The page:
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Thailand's military government bans Amnesty International talk alleging torture

Amnesty International has accused Thailand's junta, which power in a 2014 coup, of carrying out a 'culture of torture'. Photograph: (Getty)

Bangkok Thailand Sep 28, 2016, 06.49 AM (IST)

Thailand's military government on Wednesday barred human rights group Amnesty International (AI) from holding a news conference about the release of a report alleging that Thai soldiers and police committed torture.

The group said it had documented 74 cases of torture perpetrated by Thailand's military government. Two of the organisation's staff were scheduled to speak at the launch of the report in Bangkok today, but were denied on legal grounds, AI spokesman Omar Waraich told AFP. 

"The authorities said to us that...if any representatives from Amnesty International spoke at the event, they would be in violation of Thailand's labour laws," he said. "They did not specify further," he added.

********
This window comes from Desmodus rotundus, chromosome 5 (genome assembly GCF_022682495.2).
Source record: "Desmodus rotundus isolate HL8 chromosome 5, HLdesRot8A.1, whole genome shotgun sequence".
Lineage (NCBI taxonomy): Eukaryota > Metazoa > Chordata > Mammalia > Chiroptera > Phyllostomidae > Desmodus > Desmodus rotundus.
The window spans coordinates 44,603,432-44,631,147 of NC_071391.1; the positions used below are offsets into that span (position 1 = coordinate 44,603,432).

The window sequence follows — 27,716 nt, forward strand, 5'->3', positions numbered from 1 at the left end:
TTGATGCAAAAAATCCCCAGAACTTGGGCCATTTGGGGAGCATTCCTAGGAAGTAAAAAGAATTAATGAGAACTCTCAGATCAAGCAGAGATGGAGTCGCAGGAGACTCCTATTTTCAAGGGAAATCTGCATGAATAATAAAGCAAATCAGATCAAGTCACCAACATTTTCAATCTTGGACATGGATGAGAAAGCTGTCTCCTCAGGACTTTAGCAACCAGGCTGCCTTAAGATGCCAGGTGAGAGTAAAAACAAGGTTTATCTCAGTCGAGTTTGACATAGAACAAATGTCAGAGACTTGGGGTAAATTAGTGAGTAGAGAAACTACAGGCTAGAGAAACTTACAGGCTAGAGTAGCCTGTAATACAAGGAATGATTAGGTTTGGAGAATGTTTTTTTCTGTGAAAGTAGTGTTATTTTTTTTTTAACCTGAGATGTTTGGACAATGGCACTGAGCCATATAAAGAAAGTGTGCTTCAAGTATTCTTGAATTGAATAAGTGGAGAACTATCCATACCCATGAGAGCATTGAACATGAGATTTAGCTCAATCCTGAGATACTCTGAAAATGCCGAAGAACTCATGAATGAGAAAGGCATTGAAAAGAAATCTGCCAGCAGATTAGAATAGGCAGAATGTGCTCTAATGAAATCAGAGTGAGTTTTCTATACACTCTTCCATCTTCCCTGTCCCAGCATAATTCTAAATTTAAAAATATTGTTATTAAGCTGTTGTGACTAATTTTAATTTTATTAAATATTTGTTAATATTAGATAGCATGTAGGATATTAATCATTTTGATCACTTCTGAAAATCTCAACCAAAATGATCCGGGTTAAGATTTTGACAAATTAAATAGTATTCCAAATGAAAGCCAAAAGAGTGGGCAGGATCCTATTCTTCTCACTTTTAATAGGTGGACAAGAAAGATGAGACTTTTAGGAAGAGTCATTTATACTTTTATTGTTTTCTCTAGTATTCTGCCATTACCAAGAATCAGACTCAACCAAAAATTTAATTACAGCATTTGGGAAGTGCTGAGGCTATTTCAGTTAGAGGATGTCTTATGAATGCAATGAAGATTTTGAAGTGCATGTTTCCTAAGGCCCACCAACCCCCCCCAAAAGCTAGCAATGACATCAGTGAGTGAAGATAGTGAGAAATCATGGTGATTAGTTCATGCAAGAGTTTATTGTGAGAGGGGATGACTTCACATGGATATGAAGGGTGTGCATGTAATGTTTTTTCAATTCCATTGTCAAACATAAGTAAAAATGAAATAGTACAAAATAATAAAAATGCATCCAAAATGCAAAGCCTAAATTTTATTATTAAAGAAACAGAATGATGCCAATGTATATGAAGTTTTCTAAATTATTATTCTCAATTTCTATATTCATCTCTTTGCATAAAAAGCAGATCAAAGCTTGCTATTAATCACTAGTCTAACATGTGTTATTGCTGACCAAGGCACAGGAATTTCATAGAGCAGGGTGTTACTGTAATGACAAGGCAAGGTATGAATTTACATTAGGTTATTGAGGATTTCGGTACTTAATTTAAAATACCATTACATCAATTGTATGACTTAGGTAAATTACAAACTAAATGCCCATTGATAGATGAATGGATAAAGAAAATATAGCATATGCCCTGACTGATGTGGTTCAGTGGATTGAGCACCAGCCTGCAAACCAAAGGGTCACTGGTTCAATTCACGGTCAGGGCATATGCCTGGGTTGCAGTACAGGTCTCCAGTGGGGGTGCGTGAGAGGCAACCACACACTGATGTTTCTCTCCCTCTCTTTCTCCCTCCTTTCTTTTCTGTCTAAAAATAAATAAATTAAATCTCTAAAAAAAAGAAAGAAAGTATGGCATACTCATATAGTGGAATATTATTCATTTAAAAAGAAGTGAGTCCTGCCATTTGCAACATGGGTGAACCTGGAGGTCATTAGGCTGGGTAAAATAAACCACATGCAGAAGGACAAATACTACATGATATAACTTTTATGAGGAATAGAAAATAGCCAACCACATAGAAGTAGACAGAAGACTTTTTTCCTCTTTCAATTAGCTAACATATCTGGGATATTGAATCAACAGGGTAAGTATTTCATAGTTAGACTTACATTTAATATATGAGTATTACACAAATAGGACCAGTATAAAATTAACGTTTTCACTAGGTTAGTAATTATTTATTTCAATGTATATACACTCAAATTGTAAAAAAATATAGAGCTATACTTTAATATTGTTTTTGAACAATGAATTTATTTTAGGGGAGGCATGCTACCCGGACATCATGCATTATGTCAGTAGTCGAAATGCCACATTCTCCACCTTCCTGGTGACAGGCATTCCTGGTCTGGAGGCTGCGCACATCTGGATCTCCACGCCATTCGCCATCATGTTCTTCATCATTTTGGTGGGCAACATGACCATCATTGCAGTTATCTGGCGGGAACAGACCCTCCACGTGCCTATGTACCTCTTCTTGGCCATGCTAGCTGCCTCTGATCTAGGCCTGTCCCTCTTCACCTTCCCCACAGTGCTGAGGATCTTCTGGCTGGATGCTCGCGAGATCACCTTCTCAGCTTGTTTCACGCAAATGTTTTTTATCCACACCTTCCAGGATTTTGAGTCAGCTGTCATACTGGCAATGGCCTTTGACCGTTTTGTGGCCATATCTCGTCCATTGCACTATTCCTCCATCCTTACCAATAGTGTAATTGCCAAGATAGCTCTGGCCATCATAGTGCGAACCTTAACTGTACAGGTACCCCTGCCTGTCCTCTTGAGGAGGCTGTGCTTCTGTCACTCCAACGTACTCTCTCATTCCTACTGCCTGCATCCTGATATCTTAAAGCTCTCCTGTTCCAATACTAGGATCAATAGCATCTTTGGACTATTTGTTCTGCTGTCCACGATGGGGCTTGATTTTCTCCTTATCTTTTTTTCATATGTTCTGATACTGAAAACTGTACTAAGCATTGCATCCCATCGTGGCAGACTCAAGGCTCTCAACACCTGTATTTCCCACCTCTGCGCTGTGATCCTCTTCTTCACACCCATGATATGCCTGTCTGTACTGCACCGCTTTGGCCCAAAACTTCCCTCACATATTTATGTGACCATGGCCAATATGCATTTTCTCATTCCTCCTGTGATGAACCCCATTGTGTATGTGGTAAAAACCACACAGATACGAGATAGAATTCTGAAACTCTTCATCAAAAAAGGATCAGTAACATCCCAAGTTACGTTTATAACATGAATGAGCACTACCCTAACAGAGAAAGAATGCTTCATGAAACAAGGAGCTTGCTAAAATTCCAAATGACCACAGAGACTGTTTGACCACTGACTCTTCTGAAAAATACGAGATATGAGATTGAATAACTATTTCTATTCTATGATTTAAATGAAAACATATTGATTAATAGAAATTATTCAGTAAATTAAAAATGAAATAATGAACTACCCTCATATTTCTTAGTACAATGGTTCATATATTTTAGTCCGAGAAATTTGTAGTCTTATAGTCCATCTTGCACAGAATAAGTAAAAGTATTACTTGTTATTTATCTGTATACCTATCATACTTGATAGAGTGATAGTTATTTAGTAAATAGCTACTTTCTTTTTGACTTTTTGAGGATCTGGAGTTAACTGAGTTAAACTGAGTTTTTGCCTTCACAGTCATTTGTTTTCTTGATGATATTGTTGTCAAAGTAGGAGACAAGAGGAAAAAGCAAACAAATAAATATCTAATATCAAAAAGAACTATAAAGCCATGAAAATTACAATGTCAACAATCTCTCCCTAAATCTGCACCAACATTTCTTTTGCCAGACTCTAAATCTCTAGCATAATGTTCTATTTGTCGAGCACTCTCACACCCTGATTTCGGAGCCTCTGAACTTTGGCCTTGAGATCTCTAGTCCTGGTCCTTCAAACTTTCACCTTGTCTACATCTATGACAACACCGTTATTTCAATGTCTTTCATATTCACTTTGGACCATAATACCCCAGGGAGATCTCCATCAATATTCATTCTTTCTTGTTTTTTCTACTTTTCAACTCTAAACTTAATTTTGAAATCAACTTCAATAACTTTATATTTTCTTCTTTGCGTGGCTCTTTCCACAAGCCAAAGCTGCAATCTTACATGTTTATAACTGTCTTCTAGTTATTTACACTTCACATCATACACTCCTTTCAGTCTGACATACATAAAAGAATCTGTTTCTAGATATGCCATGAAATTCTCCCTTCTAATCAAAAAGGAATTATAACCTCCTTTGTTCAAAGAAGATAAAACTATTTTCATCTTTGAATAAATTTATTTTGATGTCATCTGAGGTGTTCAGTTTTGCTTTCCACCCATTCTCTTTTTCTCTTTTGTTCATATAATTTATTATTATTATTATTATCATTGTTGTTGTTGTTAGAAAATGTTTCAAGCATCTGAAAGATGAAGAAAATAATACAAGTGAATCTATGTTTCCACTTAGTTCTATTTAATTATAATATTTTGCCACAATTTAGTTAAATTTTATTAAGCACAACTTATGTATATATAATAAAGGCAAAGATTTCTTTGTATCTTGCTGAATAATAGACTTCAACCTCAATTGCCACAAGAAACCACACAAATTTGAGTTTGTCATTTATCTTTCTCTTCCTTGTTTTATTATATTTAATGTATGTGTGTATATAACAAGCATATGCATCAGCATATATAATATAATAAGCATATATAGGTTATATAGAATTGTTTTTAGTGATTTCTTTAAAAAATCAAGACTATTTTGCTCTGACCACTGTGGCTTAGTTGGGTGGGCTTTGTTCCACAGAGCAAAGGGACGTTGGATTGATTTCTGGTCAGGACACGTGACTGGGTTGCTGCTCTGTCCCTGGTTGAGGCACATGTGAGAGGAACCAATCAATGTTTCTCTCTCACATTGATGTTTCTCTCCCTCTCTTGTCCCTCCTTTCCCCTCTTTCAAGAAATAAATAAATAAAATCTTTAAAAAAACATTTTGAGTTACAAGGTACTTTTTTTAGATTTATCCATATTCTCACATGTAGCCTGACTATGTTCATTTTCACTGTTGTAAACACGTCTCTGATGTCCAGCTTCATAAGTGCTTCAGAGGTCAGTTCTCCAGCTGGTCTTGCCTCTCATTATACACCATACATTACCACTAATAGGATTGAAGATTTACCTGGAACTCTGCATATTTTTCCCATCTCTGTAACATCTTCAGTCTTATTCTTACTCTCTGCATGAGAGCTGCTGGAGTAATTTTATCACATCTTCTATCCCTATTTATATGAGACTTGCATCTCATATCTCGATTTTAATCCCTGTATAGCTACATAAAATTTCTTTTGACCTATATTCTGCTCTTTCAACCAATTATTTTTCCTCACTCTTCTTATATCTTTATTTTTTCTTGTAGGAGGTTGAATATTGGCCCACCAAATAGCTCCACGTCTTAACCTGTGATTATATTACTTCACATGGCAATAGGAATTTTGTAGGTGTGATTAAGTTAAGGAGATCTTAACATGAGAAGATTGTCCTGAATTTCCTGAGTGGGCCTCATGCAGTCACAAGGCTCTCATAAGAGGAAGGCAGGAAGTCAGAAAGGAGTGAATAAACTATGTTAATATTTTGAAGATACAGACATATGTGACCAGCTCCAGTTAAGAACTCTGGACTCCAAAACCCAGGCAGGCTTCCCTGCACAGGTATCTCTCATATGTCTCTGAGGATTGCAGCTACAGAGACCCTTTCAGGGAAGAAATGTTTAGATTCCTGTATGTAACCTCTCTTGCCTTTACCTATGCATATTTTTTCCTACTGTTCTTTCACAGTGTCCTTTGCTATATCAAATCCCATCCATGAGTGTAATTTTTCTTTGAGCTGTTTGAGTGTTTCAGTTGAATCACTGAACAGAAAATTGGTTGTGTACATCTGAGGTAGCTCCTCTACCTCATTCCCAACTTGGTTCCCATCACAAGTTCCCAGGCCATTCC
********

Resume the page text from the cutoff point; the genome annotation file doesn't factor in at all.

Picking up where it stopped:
Amnesty International has accused the junta, which took power in the Southeast Asian country in a coup in 2014, of carrying out a "culture of torture".

The government bars people from holding political rallies and protests and has detained dozens for criticising the regime. Since the coup, soldiers and police have been dispatched in large numbers to clamp down on free speech at events featuring political debates and human rights issues. 

"Torture is taking place, it's taking place by the army, by the police, and that's what the report documented," Waracih told AFP, adding that finding ways to prevent the oppressive climate from flourishing was "difficult". 

Earlier this year, the authorities slapped defamation charges on three rights activists for publishing a report on torture in Thailand's insurgency-hit south. 

(WION with inputs from AFP)

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